Migrant worker abuse in Qatar’s World Cup luxury hotels

 Migrant worker abuse in Qatar’s World Cup luxury hotels

Qatar’s hotels accused of hospitality workers abuses

DOHA, 14 July: Luxury hotel brands in Qatar have failed to protect migrant workers, according to the Business and Human Rights Resource Centre, a London-based NGO, saying its annual survey uncovered abuse that “points to forced labour”.

Its report titled “Checked Out: Migrant worker abuse in Qatar’s World Cup luxury hotels” published on Wednesday found that migrant workers in the hotels suffer from “extortionate recruitment fees, discrimination and being trapped in a job through fear of reprisal and intimidation”.

The Qatari government said in a reaction that the Gulf country “takes a zero-tolerance approach against violating companies, issuing harsh penalties including prison sentences”.

“Qatar has introduced a raft of major reforms to improve labour standards and protect the rights of all workers. This includes a new national minimum wage, the removal of exit permits, the removal of barriers to prevent workers changing jobs, stricter oversight of recruitment, better accommodation, and improved health and safety standards,” the Government Communications Office (GCO) said in the statement.

To host the World Cup in November 2022, Qatar has massively grown its hotel industry, preparing an additional 26,000 hotel rooms to support the influx of players, supporters and the media.

Migrant workers from East Asia, South Asia and Southeast Asia make up the vast majority of the workforce in the hospitality sector.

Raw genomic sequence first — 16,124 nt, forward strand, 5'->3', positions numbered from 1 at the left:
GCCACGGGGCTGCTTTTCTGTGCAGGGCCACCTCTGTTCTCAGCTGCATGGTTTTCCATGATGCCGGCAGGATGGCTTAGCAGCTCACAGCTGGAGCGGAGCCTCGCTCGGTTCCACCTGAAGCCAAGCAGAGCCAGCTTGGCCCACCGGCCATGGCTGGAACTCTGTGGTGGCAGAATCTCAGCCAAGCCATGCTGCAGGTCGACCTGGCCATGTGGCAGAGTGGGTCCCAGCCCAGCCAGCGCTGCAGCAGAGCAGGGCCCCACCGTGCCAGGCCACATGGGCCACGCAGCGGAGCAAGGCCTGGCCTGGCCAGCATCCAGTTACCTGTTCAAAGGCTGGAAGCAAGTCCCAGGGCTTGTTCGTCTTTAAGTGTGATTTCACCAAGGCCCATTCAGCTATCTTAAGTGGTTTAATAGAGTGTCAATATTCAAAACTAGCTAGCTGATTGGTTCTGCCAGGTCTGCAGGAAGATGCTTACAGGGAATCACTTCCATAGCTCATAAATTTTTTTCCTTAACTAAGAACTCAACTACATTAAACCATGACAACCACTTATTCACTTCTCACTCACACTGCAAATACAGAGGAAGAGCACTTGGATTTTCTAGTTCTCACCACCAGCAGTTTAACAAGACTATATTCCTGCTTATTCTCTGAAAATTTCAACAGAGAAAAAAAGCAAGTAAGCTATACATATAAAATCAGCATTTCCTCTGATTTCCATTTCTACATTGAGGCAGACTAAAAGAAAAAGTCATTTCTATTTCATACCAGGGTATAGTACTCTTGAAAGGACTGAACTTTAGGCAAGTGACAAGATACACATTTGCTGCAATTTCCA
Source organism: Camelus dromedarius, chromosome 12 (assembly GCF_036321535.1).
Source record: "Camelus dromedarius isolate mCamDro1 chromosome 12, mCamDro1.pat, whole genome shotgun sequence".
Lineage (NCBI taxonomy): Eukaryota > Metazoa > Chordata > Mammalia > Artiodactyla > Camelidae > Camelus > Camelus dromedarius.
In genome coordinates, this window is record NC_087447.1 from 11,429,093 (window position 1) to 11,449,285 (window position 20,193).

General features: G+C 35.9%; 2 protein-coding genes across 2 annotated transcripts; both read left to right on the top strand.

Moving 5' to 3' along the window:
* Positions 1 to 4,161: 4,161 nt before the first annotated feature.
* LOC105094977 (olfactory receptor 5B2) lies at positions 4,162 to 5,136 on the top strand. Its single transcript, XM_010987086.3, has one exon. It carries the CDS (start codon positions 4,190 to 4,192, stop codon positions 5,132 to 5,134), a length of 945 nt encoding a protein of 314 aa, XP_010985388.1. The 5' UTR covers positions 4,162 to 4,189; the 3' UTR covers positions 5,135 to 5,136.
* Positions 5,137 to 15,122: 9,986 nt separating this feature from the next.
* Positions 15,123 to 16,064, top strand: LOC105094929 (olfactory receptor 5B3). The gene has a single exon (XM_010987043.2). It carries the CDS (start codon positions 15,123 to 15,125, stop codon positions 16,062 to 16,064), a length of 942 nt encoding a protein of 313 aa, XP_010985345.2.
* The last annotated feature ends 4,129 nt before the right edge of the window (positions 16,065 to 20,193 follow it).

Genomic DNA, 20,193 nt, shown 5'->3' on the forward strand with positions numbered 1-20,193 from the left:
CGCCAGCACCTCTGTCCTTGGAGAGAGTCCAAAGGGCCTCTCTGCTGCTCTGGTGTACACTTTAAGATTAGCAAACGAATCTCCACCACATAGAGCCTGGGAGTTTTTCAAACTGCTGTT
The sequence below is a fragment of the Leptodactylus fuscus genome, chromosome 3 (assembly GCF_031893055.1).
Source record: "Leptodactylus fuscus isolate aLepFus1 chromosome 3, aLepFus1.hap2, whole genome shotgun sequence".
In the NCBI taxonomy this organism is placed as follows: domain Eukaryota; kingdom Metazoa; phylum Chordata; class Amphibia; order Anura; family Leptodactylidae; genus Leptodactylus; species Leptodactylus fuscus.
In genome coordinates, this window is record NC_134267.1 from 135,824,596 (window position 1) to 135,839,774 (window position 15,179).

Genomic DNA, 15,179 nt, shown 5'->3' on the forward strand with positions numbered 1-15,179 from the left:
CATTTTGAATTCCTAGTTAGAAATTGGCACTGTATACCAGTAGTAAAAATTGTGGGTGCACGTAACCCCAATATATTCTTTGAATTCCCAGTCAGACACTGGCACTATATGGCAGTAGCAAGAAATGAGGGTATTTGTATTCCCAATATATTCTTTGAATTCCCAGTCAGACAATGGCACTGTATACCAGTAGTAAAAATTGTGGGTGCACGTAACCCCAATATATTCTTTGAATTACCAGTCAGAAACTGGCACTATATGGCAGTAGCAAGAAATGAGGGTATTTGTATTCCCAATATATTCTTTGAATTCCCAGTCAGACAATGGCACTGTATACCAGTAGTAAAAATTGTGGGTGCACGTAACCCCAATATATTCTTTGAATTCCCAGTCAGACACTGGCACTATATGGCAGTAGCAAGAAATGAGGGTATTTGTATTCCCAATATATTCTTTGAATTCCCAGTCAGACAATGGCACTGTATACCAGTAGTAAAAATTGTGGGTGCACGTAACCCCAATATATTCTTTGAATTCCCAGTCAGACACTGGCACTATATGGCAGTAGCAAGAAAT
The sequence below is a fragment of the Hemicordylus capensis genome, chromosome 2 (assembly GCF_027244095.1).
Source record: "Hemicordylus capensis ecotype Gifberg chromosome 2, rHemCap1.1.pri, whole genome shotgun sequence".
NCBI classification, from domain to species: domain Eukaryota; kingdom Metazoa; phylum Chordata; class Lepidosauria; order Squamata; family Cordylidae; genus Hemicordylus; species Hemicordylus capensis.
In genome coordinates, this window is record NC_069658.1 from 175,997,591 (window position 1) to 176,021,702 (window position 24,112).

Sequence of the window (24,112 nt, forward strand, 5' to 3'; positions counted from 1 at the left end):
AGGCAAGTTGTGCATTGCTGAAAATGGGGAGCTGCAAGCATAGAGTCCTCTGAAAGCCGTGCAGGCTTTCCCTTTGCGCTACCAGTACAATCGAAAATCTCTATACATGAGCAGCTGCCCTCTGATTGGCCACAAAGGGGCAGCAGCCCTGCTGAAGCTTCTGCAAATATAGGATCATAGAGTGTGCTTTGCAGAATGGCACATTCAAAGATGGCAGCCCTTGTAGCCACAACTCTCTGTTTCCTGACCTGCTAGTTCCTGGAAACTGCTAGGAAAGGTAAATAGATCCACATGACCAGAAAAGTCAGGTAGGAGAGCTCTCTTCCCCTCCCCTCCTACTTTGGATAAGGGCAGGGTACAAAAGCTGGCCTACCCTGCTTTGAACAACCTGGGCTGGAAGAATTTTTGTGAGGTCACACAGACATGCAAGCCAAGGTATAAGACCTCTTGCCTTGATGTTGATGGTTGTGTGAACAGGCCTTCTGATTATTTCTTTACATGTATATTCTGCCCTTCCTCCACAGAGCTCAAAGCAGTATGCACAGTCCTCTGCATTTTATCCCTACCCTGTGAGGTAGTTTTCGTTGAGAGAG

After inviting 19 hotel companies, representing more than 100 global brands with more than 80 properties across Qatar to participate in their survey, the rights group found that there is a “widespread lack of action by hotel brands to prevent and exclude forced labour”.

By engaging with partners to interview workers at hotels the Research Centre approached, their testimonies revealed that eight out of 18 workers reported being charged high recruitment fees for jobs.

A kitchen worker from Kenya told the Business and Human Rights Research Centre: “I paid $1,000 commission to secure the job. I have still not paid up in full the loan… No one has asked or offered to reimburse this cost, everyone is just keeping quiet.”

Only IHG Hotels & Resorts, which owns chains such as InterContinental and Crowne Plaza, provided transparent figures for the number of workers it identified had paid such fees. It was the highest ranked company in the survey and the only hotel group to be awarded a three-star rating out of five. All other brands scored below 50 percent.

Ten out of 18 workers interviewed from Africa or Asia said that pay and position were dependent on nationality, according to the findings.

Subcontracted workers reported receiving “substantially less pay for the same work and were subject to the most serious abuses, including passport confiscation and delayed wages with illegal deductions”.